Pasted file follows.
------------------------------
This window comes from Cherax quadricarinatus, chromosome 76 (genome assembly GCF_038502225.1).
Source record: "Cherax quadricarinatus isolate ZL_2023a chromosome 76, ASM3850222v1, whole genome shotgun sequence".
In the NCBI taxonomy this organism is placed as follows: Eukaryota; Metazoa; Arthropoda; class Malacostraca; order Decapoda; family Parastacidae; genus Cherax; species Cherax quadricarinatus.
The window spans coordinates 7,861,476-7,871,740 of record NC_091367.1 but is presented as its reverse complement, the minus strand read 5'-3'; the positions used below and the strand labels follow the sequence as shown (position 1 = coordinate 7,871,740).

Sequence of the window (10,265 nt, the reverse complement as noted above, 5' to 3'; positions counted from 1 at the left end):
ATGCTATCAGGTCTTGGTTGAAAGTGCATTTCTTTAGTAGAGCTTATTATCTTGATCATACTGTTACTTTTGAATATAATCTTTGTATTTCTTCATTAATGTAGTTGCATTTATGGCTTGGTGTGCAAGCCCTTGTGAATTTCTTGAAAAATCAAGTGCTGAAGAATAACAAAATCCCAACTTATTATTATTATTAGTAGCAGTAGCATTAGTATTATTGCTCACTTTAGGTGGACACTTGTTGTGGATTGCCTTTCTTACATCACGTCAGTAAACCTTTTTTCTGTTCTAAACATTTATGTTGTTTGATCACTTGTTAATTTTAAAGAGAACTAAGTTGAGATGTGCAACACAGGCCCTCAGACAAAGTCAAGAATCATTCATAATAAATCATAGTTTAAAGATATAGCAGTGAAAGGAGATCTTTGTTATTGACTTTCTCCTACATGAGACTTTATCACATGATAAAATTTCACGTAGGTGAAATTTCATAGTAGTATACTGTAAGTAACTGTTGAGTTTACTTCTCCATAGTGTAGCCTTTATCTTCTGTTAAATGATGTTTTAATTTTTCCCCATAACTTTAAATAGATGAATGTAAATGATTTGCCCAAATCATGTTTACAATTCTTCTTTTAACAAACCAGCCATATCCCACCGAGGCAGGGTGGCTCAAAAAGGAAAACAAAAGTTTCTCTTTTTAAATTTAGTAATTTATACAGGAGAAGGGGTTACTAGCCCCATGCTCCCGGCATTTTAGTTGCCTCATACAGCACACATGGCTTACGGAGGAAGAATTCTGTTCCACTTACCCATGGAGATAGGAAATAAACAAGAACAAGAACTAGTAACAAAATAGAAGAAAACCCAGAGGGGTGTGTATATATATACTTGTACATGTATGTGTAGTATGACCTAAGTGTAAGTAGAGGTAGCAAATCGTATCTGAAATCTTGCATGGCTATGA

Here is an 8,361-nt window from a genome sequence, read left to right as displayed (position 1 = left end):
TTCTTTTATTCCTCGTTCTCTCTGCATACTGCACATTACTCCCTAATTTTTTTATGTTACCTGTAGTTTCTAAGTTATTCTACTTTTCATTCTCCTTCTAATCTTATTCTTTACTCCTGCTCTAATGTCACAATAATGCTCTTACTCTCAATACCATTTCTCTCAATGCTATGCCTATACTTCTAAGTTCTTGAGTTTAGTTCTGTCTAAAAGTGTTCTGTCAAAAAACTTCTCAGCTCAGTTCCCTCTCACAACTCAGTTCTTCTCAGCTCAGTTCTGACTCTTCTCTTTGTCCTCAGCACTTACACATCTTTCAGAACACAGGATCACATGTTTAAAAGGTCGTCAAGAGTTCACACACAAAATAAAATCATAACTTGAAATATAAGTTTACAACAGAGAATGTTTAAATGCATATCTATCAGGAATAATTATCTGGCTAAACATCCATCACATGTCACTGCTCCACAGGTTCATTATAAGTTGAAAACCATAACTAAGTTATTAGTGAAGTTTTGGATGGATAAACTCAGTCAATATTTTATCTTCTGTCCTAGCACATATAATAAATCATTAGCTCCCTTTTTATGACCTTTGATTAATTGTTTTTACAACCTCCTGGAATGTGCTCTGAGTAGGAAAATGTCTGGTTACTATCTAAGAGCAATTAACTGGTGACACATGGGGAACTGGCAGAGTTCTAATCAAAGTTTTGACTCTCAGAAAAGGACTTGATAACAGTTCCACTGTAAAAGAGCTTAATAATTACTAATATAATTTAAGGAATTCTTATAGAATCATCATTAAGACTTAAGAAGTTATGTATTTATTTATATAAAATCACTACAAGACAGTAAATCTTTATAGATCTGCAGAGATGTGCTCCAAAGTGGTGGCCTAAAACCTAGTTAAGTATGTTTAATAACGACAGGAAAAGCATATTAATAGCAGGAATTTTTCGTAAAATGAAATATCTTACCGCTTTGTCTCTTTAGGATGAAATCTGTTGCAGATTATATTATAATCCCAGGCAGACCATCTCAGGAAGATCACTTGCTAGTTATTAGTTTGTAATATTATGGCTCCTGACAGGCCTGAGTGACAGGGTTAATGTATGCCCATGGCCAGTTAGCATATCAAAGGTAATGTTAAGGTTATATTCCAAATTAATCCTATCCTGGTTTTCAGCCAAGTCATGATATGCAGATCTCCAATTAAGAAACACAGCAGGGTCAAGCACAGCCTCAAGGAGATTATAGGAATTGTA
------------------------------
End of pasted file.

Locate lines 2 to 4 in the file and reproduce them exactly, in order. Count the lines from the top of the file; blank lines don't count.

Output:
Source record: "Cherax quadricarinatus isolate ZL_2023a chromosome 76, ASM3850222v1, whole genome shotgun sequence".
In the NCBI taxonomy this organism is placed as follows: Eukaryota; Metazoa; Arthropoda; class Malacostraca; order Decapoda; family Parastacidae; genus Cherax; species Cherax quadricarinatus.
The window spans coordinates 7,861,476-7,871,740 of record NC_091367.1 but is presented as its reverse complement, the minus strand read 5'-3'; the positions used below and the strand labels follow the sequence as shown (position 1 = coordinate 7,871,740).